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Just Plain Dick: Richard Nixon's Checkers Speech and the "Rocking, Socking" Election of 1952 Hardcover – September 18, 2012


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Product Details

  • Hardcover: 272 pages
  • Publisher: Bloomsbury USA (September 18, 2012)
  • Language: English
  • ISBN-10: 160819812X
  • ISBN-13: 978-1608198122
  • Product Dimensions: 8.9 x 5.5 x 0.9 inches
  • Shipping Weight: 12.8 ounces (View shipping rates and policies)
  • Average Customer Review: 3.6 out of 5 stars  See all reviews (7 customer reviews)
  • Amazon Best Sellers Rank: #1,079,940 in Books (See Top 100 in Books)

Editorial Reviews

From Booklist

Eighteen years after his death and 38 years after his resignation from the presidency in the midst of the Watergate scandal, Nixon remains an object of fascination. Mattson chronicles one of the seminal episodes in Nixon’s political career, the 1952 presidential election, in which Nixon’s now famous “Checkers” speech, delivered on national television, saved his spot as vice presidential candidate on the Republican ticket. Mattson employs some gimmicks that should make professional historians cringe. In particular, he details supposed thoughts Nixon had in critical moments, which cannot possibly be verified. Still, the portrait of Nixon offered by Mattson is familiar and credible. Nixon is brilliant, insecure, resentful against imagined enemies, and manipulative, as he showed when defending himself against charges of accepting questionable campaign “gifts,” including the puppy, Checkers. This is an uneven but informative examination of a defining political campaign for both Nixon and the nation. --Jay Freeman

Review

“Mattson’s excellent book is a timely companion to the current election season.” —Kirkus Reviews (starred review)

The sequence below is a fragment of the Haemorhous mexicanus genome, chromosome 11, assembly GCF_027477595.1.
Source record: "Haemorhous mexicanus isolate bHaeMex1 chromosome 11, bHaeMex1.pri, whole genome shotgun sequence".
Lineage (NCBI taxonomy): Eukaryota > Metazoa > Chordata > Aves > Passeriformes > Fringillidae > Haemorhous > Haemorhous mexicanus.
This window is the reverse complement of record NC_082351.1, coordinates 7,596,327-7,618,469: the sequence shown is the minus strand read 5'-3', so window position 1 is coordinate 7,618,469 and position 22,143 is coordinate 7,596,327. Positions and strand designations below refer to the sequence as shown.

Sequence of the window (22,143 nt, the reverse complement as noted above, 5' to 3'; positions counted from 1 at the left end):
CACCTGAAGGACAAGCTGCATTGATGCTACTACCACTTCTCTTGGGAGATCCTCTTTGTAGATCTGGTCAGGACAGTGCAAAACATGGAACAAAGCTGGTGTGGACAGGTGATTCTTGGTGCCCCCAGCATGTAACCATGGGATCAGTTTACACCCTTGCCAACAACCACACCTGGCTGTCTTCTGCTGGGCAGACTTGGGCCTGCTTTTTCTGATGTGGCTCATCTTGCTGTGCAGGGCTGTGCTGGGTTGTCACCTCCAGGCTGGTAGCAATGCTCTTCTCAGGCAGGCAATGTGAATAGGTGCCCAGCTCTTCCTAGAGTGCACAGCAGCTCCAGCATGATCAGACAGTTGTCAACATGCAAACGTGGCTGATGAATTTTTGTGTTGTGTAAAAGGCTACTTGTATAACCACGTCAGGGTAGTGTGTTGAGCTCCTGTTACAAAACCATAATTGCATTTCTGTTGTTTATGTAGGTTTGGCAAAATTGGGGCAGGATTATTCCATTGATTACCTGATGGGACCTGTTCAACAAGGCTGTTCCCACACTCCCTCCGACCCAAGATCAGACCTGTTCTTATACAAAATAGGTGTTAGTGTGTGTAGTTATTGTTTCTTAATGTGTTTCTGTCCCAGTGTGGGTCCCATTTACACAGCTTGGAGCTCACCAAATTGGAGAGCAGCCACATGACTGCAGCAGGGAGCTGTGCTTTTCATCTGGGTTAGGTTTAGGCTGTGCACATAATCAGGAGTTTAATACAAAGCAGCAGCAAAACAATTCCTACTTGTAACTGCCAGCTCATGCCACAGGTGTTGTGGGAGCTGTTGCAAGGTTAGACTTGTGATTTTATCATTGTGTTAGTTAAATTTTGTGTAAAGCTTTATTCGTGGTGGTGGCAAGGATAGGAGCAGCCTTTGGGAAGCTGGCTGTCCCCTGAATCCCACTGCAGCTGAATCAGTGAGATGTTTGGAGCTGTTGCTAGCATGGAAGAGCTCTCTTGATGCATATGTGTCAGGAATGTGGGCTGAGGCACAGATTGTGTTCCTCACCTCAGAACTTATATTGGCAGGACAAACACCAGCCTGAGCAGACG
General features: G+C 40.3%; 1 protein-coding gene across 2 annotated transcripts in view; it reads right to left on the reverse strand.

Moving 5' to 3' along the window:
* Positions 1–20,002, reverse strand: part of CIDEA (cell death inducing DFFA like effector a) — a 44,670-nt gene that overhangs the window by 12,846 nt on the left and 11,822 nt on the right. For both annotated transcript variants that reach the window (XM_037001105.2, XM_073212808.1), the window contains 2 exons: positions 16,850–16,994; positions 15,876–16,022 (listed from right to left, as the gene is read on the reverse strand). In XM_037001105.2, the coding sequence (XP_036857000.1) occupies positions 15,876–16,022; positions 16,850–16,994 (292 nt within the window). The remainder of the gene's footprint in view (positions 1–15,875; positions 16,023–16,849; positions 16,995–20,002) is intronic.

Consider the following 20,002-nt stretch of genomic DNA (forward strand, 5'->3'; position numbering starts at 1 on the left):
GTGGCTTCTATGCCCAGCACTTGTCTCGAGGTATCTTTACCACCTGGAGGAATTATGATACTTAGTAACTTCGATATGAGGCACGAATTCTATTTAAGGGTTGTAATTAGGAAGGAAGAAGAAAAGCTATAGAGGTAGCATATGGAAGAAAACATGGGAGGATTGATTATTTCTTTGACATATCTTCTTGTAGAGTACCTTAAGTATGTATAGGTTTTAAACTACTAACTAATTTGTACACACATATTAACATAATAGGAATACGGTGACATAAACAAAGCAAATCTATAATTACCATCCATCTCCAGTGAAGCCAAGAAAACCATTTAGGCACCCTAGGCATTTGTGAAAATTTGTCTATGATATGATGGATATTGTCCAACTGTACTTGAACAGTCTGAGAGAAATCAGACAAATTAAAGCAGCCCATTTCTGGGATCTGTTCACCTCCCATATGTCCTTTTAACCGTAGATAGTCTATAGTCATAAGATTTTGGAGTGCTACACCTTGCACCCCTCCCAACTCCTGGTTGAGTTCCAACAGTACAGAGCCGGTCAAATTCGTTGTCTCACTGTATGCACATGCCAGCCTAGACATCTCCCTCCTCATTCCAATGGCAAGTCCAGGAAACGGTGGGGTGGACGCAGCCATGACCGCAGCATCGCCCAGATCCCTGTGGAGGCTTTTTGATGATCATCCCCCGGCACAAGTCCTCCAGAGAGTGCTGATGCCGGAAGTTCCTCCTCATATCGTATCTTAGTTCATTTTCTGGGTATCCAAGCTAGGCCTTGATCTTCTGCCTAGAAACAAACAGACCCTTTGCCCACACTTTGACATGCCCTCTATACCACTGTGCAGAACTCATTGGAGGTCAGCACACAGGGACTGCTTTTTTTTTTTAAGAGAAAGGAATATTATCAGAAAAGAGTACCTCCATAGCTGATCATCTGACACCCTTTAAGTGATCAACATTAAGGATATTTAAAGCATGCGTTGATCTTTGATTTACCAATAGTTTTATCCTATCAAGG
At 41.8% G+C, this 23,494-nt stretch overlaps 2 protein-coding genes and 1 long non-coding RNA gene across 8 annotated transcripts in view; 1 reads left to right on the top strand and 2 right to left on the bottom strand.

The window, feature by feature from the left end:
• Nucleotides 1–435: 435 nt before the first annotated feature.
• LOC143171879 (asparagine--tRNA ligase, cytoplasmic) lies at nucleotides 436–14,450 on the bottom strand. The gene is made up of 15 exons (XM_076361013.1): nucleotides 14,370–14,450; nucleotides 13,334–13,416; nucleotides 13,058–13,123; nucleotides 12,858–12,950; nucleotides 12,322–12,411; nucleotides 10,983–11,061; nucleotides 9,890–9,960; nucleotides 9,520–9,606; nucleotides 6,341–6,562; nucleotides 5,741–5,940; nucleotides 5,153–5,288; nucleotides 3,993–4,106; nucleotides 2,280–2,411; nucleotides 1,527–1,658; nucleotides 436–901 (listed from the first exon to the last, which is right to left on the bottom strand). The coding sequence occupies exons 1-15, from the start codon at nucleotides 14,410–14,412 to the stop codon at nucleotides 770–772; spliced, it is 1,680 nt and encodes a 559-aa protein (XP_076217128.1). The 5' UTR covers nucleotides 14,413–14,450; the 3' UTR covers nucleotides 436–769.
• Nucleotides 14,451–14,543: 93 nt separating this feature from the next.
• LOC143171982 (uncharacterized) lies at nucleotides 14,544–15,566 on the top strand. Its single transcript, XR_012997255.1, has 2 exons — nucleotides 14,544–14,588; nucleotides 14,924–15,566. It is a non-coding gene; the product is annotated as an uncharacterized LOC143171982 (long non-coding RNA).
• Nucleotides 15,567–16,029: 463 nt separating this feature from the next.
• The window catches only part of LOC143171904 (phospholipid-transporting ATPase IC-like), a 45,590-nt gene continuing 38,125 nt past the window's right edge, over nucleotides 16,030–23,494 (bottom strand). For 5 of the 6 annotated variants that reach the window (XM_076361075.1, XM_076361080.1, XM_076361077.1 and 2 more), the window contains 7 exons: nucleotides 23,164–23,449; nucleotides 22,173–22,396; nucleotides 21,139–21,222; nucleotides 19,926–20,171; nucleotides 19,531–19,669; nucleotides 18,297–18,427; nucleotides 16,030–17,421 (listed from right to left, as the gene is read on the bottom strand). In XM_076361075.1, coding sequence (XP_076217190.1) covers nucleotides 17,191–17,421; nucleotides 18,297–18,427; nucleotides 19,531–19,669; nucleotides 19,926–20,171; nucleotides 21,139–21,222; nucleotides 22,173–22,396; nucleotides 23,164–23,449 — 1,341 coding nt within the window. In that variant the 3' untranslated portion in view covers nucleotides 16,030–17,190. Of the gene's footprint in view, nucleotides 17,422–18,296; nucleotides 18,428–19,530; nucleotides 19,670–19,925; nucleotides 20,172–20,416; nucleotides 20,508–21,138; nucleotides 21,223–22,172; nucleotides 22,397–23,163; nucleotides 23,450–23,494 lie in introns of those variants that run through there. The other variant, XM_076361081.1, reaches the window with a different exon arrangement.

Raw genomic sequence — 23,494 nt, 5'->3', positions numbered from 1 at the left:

“Mattson’s portrait of a crusading, emotional Nixon on the verge of victory colors in all the campaign’s background details, including relevant pop culture detours and digressions, from Hedda Hopper and Lucille Ball to the hole in Adlai Stevenson’s shoe.” —Publishers Weekly

“Mattson’s book will appeal to historians, politicians, politics buffs, and those interested in the impact of television on the electorate.” —Library Journal

“Mattson, the author of six fine books on politics and intellectual history, contends that the speech transformed not only the 1952 election but also American political culture... Eisenhower and Nixon’s 1952 campaign was an important contributor to unfortunate development[s for which] we are still paying the price... today.” —Boston Globe

Customer Reviews

3.6 out of 5 stars
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Most Helpful Customer Reviews

3 of 3 people found the following review helpful By Stephen T. Hopkins VINE VOICE on February 22, 2013
Format: Hardcover
Richard Nixon was a fascinating and complex person, and reading about him can be interesting whether you supported his politics or not. Kevin Mattson's book, Just Plain Dick: Richard Nixon's Checkers Speech and the "Rocking, Socking" Election of 1952, presents a glimpse into one pivotal time period in Nixon's life, and through that key time, allows readers to think about Nixon in what might be new ways. I've read a lot about Nixon, and found this short book to skim the surface and not quite delve into the complexity of the character and personality. Most general readers will find this book quick to read and for those less familiar with the Checkers speech and the campaign of 1952, there's a cogent presentation of this time and selected key events.